How did you use ZBrush in creating the environments?


Kevin Johnstone, Senior Artist
Environment Assets

I rely heavily on ZBrush to render anything organic in an environment, and also to give most of my mechanical hard surface models a degree of weathering and damage so I can avoid making things look too manufactured or unused.

I treat ZBrush like a sculpting tool and work like a stone mason using a subtractive modeling style through use of the Clay brush (focal shift -80 / BrushAlpha 28) to strip a model of its smoothness initially. I follow up the Clay brush stage with MalletFast to punch in some holes and larger dents (which I tidy up with the Clay brush and flatten).

When I'm satisfied with the broad strokes I rely on the Standard brush to push and pull out the finer lines I want to pop more or when I want to add deeper crevice style cracks.

I make use of texture noise alphas of concrete that I partially generate from ZBrush with the GrabAlpha function and then manipulate in CrazyBump to overlay finer noise before using that as an alpha stamp or stencil with Projection Master or straight onto the model.

For the Locust series in Gears 2, I relied much more heavily on ZBrush and did 80 percent of the work in the app with only the first 20 percent produced in Max to ensure the asset works on the grid. I pushed more use of Alpha brushes and the Lazy Mouse feature so I could trail soft, faceted loops of deco detail along the main forms and ensure everything looked hand-carved and organic.

Using Lazy Mouse Alpha brushes really made the intense Locust deco detail possible, and helped me produce the set in half the time it would have otherwise.


Pete Ellis, Senior Artist
Environment Assets

The main thing that I feel ZBrush 3 allows us to do with environment assets is to dig in at a near microscopic level of detail and model surface texture onto our objects.

Several conditions were important for my workflow when creating environment assets for Gears 2.

I always started with the most uniform base topology I could. I usually tried to make broad surfaces close to the same density as a chamfered edge. Sometimes this would result in a mesh that I would subdivide only three to four times within ZBrush, but I found that this would allow me the most even spread of polygons for projecting alphas onto. When an alpha contains a lot of noise, such as a concrete texture, it's important to uniformly spread the polygons as much as possible to maintain a cohesive look.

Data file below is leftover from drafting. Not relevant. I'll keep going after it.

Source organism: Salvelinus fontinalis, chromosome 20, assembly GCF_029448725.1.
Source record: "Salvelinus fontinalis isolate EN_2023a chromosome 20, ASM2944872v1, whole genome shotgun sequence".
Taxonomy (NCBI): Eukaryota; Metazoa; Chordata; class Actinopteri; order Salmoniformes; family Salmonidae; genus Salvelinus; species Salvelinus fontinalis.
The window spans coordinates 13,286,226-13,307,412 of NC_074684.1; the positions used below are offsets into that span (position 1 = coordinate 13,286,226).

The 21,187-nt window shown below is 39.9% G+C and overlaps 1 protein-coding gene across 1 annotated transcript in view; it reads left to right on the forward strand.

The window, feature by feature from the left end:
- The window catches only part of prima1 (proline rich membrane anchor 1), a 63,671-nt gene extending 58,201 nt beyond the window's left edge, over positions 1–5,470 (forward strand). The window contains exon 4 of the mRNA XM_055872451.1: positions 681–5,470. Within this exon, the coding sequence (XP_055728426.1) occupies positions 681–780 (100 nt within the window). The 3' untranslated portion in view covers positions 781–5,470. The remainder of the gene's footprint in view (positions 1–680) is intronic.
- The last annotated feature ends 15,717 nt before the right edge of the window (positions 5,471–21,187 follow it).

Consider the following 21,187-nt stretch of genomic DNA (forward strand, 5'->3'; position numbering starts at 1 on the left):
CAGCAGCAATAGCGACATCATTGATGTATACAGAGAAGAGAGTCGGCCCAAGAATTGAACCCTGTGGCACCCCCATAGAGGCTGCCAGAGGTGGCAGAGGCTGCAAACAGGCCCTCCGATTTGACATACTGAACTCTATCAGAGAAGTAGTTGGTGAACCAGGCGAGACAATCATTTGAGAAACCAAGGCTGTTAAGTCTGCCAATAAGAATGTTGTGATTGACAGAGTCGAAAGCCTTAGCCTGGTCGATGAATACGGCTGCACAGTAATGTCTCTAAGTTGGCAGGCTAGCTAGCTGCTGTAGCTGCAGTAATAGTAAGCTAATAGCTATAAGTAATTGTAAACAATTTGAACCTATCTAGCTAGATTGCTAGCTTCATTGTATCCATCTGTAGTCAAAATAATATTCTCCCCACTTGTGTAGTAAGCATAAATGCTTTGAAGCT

Alphas were a huge part of defining the Locust architecture. Some of the alphas I had the most fun with were simple arch shapes tapering off into a curved point. When using an alpha like this with the lazy stroke (and stroke spacing settings tweaked just right) I was able to get a sort of ribbed spinal look flowing across the surface. This helped to define larger areas, which would then be filled in with less repetitive alphas.

One great thing about the alpha approach is that it allows artists to easily share images and create a library of art that can be used over and over in different ways. Assets created with this in mind will always be unique but share a commonality that helps keep things tied together regardless of variations in individual artists’ styles.

A major theme of Locust architecture is that it is carved from subterranean cave rock. I struggled for a little while trying to get a nice, chiseled rock look until I found the MalletFast brush. This brush proved to be a godsend in creating a convincing rock surface.

When it came to human architecture within Jacinto, I mainly used ZBrush to put dings and dents into surfaces. I would typically use a really soft large brush to put some waviness into the surface so as to not work with a mathematically flat plane. Next, I’d add pock marks, bullet holes, etc. with small size basic brush, and then use the Slash brush to put creases and, well, slashes into things!

I also found ZBrush to be particularly indispensible when it came to creating cloth folds on statues. I created a few statues that were either standalone pieces or part of a larger piece, and typically I would just bring in the cloth element in the most basic fashion possible and do the majority of the modeling within ZBrush using the standard brush and Pinch brush to create nice seams.


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